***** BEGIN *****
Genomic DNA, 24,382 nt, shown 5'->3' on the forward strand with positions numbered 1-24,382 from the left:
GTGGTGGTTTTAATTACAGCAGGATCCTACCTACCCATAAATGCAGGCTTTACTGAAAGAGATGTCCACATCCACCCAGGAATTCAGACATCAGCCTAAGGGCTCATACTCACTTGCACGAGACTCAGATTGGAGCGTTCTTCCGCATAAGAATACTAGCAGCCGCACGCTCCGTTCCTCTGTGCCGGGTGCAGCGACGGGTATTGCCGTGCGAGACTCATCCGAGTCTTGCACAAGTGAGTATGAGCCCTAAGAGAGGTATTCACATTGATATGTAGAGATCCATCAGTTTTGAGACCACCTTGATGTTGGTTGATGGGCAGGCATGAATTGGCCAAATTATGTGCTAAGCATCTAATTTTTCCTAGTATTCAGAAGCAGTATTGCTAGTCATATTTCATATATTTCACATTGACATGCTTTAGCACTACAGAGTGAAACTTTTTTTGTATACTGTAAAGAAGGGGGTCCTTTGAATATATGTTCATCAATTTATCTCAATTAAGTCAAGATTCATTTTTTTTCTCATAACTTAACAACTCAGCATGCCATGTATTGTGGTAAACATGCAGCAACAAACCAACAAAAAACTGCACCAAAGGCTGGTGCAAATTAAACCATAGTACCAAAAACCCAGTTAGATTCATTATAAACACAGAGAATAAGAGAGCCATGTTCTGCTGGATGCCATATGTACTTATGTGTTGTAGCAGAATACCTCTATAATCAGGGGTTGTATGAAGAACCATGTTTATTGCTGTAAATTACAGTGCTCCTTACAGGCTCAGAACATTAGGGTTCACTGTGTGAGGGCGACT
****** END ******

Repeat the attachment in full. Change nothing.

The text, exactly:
Genomic DNA, 24,382 nt, shown 5'->3' on the forward strand with positions numbered 1-24,382 from the left:
GTGGTGGTTTTAATTACAGCAGGATCCTACCTACCCATAAATGCAGGCTTTACTGAAAGAGATGTCCACATCCACCCAGGAATTCAGACATCAGCCTAAGGGCTCATACTCACTTGCACGAGACTCAGATTGGAGCGTTCTTCCGCATAAGAATACTAGCAGCCGCACGCTCCGTTCCTCTGTGCCGGGTGCAGCGACGGGTATTGCCGTGCGAGACTCATCCGAGTCTTGCACAAGTGAGTATGAGCCCTAAGAGAGGTATTCACATTGATATGTAGAGATCCATCAGTTTTGAGACCACCTTGATGTTGGTTGATGGGCAGGCATGAATTGGCCAAATTATGTGCTAAGCATCTAATTTTTCCTAGTATTCAGAAGCAGTATTGCTAGTCATATTTCATATATTTCACATTGACATGCTTTAGCACTACAGAGTGAAACTTTTTTTGTATACTGTAAAGAAGGGGGTCCTTTGAATATATGTTCATCAATTTATCTCAATTAAGTCAAGATTCATTTTTTTTCTCATAACTTAACAACTCAGCATGCCATGTATTGTGGTAAACATGCAGCAACAAACCAACAAAAAACTGCACCAAAGGCTGGTGCAAATTAAACCATAGTACCAAAAACCCAGTTAGATTCATTATAAACACAGAGAATAAGAGAGCCATGTTCTGCTGGATGCCATATGTACTTATGTGTTGTAGCAGAATACCTCTATAATCAGGGGTTGTATGAAGAACCATGTTTATTGCTGTAAATTACAGTGCTCCTTACAGGCTCAGAACATTAGGGTTCACTGTGTGAGGGCGACT